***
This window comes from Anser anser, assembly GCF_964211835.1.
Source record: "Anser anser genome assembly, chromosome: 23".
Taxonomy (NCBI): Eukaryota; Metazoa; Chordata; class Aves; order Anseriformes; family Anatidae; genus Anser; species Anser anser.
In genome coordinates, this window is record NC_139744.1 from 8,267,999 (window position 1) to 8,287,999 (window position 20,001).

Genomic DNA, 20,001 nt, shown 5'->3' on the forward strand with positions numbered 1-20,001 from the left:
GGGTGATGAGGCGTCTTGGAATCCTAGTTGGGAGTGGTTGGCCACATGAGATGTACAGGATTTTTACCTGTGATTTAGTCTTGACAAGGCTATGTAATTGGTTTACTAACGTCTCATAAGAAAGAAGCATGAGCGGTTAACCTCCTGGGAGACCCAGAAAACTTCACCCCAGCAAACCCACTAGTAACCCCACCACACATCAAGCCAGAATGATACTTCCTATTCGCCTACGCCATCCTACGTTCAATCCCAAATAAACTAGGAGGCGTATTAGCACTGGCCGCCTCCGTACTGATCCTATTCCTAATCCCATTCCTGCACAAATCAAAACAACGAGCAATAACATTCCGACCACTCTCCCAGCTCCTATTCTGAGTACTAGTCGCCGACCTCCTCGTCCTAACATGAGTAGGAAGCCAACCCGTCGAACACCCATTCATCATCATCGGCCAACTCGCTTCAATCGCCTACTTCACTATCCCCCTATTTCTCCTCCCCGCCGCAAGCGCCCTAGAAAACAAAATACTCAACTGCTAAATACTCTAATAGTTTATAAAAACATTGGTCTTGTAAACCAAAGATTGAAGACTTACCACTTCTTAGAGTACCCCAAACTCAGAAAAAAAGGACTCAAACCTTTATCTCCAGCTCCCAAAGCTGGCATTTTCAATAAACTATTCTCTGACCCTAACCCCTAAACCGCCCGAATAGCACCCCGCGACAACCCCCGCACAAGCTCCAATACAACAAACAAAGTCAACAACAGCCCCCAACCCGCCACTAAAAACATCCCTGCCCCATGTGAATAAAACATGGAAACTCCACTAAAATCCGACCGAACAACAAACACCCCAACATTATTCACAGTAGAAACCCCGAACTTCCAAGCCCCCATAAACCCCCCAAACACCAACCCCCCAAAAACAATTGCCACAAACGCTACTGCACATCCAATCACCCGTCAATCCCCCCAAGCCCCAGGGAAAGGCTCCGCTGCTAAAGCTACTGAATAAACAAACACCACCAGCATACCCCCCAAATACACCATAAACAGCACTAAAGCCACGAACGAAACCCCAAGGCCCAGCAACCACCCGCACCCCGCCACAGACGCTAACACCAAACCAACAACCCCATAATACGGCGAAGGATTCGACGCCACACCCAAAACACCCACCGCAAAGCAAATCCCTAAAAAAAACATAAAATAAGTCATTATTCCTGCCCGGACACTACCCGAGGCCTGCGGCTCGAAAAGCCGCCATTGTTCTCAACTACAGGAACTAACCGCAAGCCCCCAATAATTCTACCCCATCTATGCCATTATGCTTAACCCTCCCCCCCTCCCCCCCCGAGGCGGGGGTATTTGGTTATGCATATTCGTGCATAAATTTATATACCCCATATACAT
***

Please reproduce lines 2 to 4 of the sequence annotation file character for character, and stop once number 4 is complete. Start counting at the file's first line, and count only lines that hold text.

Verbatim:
Source record: "Anser anser genome assembly, chromosome: 23".
Taxonomy (NCBI): Eukaryota; Metazoa; Chordata; class Aves; order Anseriformes; family Anatidae; genus Anser; species Anser anser.
In genome coordinates, this window is record NC_139744.1 from 8,267,999 (window position 1) to 8,287,999 (window position 20,001).